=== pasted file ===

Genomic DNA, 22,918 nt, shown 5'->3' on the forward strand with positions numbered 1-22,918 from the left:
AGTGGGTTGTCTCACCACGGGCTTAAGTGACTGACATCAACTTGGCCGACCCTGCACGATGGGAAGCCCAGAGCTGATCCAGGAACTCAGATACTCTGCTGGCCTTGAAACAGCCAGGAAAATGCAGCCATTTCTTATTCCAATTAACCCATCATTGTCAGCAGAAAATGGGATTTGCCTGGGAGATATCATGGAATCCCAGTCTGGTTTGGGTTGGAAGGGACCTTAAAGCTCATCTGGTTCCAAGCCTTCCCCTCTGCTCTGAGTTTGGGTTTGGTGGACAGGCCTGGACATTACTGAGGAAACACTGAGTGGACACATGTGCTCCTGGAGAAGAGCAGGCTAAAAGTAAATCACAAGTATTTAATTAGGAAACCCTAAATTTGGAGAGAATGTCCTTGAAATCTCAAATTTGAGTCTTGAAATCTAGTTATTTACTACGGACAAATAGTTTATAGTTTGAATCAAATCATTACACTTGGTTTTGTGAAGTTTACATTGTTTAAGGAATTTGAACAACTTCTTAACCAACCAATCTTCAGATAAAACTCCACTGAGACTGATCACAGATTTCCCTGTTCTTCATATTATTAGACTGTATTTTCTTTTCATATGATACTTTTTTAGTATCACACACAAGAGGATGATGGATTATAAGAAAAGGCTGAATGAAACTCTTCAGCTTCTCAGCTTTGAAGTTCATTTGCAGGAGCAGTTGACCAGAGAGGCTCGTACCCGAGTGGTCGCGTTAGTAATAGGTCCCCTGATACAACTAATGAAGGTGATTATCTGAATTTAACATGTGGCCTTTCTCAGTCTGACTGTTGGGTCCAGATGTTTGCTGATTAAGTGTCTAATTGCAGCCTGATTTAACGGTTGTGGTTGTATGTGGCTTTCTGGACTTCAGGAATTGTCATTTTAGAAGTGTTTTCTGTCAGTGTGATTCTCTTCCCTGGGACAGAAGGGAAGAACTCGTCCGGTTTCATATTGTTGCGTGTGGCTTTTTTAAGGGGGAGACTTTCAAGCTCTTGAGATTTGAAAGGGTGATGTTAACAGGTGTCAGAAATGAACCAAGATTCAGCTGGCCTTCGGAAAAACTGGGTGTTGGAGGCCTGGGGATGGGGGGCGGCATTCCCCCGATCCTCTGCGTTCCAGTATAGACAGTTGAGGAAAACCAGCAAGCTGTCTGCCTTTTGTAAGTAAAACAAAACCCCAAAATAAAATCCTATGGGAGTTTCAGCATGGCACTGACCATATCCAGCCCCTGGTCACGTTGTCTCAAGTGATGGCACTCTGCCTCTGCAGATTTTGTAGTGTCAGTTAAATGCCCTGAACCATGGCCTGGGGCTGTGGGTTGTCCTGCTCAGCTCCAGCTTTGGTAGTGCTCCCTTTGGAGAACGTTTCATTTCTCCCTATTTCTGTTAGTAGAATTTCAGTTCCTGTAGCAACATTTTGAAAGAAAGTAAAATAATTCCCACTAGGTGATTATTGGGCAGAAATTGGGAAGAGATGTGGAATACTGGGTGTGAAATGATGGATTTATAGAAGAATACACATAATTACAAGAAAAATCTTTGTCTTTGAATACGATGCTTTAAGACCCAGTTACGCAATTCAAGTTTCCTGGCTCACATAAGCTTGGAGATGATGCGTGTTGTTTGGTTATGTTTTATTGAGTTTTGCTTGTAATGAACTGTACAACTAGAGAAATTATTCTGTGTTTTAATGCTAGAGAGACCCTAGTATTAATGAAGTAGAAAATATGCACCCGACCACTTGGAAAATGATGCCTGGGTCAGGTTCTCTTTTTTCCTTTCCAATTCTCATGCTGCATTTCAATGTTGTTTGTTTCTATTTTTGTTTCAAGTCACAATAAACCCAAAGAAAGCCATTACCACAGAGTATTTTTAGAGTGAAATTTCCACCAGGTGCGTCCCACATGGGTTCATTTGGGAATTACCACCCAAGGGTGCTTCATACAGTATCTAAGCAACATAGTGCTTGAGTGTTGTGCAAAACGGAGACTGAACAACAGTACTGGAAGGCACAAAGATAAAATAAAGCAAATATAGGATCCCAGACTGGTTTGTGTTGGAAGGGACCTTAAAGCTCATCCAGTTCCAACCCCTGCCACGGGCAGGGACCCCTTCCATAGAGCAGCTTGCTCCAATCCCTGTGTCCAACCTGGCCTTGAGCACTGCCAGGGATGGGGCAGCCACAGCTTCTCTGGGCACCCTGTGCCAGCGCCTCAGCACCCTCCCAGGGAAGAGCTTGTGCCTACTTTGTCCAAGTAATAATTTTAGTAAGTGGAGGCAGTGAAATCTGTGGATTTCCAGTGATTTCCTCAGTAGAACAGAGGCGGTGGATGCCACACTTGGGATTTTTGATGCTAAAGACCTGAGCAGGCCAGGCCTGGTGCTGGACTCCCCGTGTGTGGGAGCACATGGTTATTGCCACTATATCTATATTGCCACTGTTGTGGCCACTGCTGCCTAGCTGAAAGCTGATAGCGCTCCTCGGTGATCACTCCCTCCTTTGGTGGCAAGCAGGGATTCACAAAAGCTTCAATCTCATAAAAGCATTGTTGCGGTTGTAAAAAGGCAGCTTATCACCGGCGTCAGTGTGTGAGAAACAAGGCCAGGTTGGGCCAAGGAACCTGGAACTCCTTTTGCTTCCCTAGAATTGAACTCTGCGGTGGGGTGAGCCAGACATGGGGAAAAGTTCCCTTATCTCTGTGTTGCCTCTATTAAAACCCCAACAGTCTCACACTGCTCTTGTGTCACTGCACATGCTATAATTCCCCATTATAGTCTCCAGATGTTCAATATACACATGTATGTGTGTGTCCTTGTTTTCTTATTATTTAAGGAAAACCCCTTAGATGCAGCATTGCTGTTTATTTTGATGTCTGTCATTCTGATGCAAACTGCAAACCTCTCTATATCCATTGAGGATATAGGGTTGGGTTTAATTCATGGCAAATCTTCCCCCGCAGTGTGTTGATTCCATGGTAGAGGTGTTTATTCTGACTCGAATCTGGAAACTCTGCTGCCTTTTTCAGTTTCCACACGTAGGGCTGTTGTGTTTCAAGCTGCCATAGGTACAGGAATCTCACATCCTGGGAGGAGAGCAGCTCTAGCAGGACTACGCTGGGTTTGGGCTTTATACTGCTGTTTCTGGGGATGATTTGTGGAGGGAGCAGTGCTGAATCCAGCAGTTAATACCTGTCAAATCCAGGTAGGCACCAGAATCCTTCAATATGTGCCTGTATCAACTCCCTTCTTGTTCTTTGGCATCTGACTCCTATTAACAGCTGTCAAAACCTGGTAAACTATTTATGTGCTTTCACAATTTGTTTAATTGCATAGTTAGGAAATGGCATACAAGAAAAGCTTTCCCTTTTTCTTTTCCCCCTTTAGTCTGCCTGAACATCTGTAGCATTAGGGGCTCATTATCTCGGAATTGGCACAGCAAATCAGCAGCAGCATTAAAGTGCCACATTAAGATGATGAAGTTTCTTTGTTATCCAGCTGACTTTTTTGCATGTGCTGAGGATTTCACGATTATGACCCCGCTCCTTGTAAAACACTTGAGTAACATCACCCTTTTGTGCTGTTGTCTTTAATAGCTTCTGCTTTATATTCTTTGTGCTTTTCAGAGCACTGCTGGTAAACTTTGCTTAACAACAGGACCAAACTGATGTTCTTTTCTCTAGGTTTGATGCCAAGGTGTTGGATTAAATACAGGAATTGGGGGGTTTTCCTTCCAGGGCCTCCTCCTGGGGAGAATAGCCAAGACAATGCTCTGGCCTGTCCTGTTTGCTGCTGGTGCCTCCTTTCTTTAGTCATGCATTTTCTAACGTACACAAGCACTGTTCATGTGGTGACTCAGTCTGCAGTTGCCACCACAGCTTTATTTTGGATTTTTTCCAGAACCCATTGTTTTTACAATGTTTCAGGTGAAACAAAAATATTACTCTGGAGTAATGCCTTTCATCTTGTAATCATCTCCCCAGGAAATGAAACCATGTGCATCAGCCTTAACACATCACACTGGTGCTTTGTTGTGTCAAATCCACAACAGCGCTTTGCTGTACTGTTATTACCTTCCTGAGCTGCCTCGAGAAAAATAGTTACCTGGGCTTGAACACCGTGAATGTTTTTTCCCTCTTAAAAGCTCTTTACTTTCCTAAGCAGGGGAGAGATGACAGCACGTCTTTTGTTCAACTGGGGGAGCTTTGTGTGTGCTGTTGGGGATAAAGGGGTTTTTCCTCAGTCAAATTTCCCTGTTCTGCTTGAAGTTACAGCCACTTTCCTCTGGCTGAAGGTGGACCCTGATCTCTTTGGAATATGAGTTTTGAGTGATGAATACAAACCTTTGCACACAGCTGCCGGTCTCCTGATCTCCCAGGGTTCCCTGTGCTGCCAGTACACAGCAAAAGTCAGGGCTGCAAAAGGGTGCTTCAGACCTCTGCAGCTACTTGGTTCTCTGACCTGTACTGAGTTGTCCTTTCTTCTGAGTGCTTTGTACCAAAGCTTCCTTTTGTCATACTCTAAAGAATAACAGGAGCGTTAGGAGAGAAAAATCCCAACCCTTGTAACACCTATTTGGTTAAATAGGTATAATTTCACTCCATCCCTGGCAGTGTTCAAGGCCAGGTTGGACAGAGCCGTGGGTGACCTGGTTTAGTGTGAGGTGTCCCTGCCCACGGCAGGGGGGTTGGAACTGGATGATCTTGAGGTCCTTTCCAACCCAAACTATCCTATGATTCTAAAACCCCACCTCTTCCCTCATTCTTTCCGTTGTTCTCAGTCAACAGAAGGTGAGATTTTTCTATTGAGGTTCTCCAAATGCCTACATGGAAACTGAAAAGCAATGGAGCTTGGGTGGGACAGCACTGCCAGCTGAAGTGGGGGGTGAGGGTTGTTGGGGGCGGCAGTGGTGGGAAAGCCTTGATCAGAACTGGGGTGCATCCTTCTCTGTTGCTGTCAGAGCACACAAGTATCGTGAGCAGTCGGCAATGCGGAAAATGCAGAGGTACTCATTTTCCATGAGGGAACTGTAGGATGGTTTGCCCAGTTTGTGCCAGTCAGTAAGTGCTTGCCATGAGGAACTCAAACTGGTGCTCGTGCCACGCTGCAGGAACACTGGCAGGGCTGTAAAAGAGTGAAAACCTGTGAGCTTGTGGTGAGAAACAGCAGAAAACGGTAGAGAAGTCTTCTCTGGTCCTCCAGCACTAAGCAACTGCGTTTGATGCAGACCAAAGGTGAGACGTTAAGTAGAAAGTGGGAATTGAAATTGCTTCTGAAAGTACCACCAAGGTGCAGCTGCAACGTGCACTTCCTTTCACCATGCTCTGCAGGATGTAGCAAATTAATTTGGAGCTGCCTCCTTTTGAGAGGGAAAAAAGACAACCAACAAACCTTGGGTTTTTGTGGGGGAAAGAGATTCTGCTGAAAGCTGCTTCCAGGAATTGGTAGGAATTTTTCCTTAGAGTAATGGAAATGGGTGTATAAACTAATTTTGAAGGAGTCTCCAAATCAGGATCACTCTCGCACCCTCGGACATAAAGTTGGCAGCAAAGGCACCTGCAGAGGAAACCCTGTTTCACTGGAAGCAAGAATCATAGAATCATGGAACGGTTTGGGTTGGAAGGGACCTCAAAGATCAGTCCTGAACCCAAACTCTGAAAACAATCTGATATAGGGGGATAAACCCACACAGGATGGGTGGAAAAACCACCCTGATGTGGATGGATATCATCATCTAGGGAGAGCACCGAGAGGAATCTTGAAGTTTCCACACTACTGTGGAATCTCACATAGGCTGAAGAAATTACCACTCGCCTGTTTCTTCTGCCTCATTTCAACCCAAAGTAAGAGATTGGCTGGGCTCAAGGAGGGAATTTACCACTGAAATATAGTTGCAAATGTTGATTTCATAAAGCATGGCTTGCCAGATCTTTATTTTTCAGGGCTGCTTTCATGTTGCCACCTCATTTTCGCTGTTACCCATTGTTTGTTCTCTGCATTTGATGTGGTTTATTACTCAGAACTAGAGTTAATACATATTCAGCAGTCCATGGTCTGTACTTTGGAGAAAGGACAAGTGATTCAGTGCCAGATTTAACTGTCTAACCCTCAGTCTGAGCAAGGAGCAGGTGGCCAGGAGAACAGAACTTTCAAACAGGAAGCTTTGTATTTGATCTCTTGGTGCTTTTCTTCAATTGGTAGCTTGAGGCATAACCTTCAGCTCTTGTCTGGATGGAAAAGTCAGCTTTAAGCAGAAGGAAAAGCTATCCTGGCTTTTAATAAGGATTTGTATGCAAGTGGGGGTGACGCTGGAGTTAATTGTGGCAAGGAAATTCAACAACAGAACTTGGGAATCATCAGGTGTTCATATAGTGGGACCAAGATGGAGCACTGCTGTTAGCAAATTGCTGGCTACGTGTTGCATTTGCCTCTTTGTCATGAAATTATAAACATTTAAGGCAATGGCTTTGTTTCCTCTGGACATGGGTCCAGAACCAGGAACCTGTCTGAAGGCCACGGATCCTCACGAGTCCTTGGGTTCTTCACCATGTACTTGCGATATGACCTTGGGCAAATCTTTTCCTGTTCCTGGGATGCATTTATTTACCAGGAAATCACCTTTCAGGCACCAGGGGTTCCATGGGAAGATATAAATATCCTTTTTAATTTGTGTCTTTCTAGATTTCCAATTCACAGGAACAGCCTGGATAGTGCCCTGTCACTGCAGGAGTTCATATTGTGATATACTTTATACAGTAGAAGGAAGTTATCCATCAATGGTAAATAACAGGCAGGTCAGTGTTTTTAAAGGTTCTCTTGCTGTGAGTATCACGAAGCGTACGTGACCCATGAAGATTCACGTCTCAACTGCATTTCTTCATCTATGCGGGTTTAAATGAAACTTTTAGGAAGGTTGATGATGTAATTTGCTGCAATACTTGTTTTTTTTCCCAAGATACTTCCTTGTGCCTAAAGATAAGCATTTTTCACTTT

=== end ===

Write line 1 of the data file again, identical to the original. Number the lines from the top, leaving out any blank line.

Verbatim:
Genomic DNA, 22,918 nt, shown 5'->3' on the forward strand with positions numbered 1-22,918 from the left: